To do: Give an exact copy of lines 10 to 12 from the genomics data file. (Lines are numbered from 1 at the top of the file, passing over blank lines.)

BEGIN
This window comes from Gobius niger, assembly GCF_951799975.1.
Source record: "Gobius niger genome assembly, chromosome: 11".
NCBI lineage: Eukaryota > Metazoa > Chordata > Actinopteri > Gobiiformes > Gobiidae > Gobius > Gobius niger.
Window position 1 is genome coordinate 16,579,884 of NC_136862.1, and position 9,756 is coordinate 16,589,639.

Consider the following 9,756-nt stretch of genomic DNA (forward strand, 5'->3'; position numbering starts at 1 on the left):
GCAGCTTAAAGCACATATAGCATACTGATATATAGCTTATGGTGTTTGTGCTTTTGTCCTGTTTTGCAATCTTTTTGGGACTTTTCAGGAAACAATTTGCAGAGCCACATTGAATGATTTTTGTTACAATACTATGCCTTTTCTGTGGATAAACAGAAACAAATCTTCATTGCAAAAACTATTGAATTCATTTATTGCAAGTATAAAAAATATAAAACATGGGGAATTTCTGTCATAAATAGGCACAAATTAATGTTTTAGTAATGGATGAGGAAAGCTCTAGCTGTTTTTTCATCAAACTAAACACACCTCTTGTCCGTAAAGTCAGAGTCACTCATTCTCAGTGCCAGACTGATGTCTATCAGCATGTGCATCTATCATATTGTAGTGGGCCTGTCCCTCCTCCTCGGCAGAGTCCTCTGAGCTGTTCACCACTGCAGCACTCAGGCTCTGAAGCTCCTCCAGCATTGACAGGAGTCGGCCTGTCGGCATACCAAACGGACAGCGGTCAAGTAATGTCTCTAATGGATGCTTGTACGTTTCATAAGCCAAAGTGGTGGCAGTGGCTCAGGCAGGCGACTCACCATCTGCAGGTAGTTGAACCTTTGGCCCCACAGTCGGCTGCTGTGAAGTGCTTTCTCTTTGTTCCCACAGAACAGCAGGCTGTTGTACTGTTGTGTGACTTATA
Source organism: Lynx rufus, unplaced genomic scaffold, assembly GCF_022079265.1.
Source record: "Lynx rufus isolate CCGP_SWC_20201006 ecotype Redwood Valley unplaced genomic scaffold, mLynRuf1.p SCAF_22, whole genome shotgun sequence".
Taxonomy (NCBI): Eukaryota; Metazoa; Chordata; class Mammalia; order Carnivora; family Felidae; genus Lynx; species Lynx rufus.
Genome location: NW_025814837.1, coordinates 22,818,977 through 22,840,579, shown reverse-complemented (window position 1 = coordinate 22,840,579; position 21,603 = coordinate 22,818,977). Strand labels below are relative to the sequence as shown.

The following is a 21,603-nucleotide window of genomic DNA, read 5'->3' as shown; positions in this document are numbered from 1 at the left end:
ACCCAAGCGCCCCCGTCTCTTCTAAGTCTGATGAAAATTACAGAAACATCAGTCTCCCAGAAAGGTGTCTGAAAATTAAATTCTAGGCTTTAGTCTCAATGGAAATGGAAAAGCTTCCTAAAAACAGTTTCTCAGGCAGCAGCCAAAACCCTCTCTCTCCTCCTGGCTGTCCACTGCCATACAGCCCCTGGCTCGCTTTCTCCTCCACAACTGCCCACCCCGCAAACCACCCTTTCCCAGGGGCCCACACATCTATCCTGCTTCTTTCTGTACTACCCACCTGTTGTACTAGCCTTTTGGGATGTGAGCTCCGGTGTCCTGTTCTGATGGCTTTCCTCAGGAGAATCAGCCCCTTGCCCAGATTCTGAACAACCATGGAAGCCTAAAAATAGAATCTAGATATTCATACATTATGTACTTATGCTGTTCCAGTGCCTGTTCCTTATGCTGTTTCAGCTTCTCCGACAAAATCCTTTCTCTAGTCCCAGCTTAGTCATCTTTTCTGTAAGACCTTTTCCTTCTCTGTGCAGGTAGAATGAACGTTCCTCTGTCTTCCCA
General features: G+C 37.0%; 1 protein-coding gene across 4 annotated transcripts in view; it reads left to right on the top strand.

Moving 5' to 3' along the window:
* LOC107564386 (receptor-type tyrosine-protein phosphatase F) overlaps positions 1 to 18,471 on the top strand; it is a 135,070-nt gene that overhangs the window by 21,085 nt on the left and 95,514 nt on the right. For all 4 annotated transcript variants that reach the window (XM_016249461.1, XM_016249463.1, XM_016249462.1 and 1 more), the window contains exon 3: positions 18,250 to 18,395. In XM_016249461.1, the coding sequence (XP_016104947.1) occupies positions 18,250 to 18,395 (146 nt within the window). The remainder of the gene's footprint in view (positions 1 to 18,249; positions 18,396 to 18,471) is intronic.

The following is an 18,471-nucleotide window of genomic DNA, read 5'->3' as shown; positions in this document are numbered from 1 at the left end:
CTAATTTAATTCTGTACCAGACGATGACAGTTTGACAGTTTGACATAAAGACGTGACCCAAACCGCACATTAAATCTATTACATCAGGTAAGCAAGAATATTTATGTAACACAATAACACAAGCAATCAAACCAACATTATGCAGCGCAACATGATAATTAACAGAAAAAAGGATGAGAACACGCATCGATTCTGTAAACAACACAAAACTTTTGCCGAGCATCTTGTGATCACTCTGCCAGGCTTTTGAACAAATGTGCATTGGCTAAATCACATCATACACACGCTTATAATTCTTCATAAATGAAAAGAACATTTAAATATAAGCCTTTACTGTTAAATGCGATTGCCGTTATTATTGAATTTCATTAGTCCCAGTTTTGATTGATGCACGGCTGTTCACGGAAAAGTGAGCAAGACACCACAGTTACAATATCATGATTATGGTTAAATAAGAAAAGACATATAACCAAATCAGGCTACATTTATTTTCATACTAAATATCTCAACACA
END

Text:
Genome location: NW_025814837.1, coordinates 22,818,977 through 22,840,579, shown reverse-complemented (window position 1 = coordinate 22,840,579; position 21,603 = coordinate 22,818,977). Strand labels below are relative to the sequence as shown.

The following is a 21,603-nucleotide window of genomic DNA, read 5'->3' as shown; positions in this document are numbered from 1 at the left end:
ACCCAAGCGCCCCCGTCTCTTCTAAGTCTGATGAAAATTACAGAAACATCAGTCTCCCAGAAAGGTGTCTGAAAATTAAATTCTAGGCTTTAGTCTCAATGGAAATGGAAAAGCTTCCTAAAAACAGTTTCTCAGGCAGCAGCCAAAACCCTCTCTCTCCTCCTGGCTGTCCACTGCCATACAGCCCCTGGCTCGCTTTCTCCTCCACAACTGCCCACCCCGCAAACCACCCTTTCCCAGGGGCCCACACATCTATCCTGCTTCTTTCTGTACTACCCACCTGTTGTACTAGCCTTTTGGGATGTGAGCTCCGGTGTCCTGTTCTGATGGCTTTCCTCAGGAGAATCAGCCCCTTGCCCAGATTCTGAACAACCATGGAAGCCTAAAAATAGAATCTAGATATTCATACATTATGTACTTATGCTGTTCCAGTGCCTGTTCCTTATGCTGTTTCAGCTTCTCCGACAAAATCCTTTCTCTAGTCCCAGCTTAGTCATCTTTTCTGTAAGACCTTTTCCTTCTCTGTGCAGGTAGAATGAACGTTCCTCTGTCTTCCCA